Three Years of Sobriety: Pandemics, Relapse, Self-Love, Misc.
So, it’s been three years since I last drank alcohol.
I wrote about my experiences with sobriety in my first year a couple of times – everything I said in those articles is true, for sure, but it’s also not the most positive view on what not drinking means. So, with three years under my belt, and probably what will be the strangest twelve months of my life behind me, I want to share a little more about what long-term sobriety has been like.
Look, I’ll be straight-up with you: this has been the hardest year to continue in my non-alcoholic state ever. I don’t think I’m the only one for whom the, you know, whole pandemic thing has offered a mild brutalization of the reasons that I wanted to get sober in the first place. I initially decided to quit drinking because I didn’t like the person that I became when I was drunk, the way I treated other people – with basically nobody around to piss off, why shouldn’t I just throw back an entire bottle of wine and turn into an obnoxious asshole? Not drinking was an awesome money-saver; what the fuck was I saving money for, anyway? I could drink again in secret and nobody would have to know about it and I could still pretend that I was the paragon of hashtag-sober-living, if I wanted to. I could just…start again.
And God, did I come close these last few months. Even on top of the pandemic, I made the decision to buy my first house last year, and it was honestly so phenomenally stressful that I am still having stress-dreams about it on the regular, even though I’ve been signed and sealed in this place for months now. I can’t tell you the number of times I was sitting in the rubble of an IKEA daybed half put together and thinking about taking shots just to make it a little more fun.
But I didn’t. Because, fundamentally, whether I care to remind myself of it or not when I am in a bad place, sobriety has made my life much, much better. Mostly because I came to realize that I actually wasn’t just doing it because of how shit I was when I was drunk, because of how much money I spent, because of the ways that it affected other people, but because of the way that it hit me. I’m not used to putting myself first when it comes to the reasons for doing stuff like this – I’ve been working on it a lot over the last year, and painting my new bedroom purple and black has been a big part of it – but I have to admit that my actual inner life is much better without alcohol.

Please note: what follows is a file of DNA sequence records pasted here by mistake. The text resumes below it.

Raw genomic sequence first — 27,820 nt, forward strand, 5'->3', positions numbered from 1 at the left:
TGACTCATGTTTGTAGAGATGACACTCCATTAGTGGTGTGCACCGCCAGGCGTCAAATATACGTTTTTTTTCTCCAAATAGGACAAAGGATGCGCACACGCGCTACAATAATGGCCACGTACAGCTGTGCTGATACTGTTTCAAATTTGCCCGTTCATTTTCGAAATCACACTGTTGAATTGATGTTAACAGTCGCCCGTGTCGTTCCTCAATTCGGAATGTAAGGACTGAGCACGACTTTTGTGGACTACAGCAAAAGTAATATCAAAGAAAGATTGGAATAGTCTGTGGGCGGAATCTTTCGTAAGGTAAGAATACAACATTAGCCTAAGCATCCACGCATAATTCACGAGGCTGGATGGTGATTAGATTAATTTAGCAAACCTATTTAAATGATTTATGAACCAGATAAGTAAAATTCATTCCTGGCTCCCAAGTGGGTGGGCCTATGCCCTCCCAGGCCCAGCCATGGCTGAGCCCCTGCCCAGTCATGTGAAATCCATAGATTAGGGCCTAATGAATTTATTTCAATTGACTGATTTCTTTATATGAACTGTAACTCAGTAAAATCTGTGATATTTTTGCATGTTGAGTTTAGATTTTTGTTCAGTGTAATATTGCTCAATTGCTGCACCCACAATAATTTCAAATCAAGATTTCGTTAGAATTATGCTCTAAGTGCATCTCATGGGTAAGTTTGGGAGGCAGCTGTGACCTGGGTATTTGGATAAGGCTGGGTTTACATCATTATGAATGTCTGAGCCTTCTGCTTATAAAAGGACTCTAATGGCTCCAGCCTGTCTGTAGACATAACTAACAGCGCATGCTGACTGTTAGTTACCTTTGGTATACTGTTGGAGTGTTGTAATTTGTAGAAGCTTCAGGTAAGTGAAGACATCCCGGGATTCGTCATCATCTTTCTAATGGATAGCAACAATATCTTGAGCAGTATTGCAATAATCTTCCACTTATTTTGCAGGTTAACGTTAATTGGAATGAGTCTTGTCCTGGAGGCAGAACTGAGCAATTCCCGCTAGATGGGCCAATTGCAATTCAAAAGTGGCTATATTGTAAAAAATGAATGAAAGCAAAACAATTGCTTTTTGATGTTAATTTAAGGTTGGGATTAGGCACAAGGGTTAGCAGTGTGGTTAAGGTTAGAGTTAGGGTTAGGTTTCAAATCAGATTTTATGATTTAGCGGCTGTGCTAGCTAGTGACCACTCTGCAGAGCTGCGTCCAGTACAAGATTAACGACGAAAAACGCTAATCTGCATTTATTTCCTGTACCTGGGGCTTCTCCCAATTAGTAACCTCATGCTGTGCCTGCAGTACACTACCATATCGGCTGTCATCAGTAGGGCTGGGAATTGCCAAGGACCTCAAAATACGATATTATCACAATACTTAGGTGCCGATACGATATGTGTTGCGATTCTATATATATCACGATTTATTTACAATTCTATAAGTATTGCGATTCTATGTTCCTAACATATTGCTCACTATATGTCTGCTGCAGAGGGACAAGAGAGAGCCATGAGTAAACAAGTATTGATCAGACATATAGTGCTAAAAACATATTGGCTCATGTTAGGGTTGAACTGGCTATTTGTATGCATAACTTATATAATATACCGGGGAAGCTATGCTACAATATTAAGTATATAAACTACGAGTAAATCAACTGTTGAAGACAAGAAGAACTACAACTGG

Not just because of being able to divest myself of the post-drinking anxiety and shame, though that’s a part of it. And not just because of the time it gave me to work on my mental health without distraction, though that’s part of it, too. But because it’s a choice I’m making for myself, every day – there’s nothing stopping me from marching down to the local corner store (well, apart from lockdown, but you feel me) and buying three liquid pounds of vodka and drinking till I can’t see, except the fact that I know it would hurt me. For a long time, anything that would hurt me was distinctly attractive and seductive, no matter what form it came in; every day that I spend in sobriety, not wasting my time, money, sanity, and energy on drinking and being drunk, it’s a promise to myself that I am actually able to work on myself. That I deserve the space to do that.
Getting blitzed out of my tiny little pea-brain is always going to be something that’s on my mind. I just know that. If there was a switch I could flick to become blackout-mashed in a matter of seconds, I would be slamming on that thing harder than my…well, you know. But I’m not. I’m dedicated to actually caring for myself, and sobriety is a major part of that for me right now. I’m a flaky bitch, but this is a commitment I have made to myself, and it’s one that I want to stick to. Waking up every day hangover-free, resisting the urge to fill my trolley with fifteen pints of beer every time I’m at the store – that’s a promise to myself, that I’m worth not hurting, even worth nurturing.. And it’s one that I’m actually going to keep.
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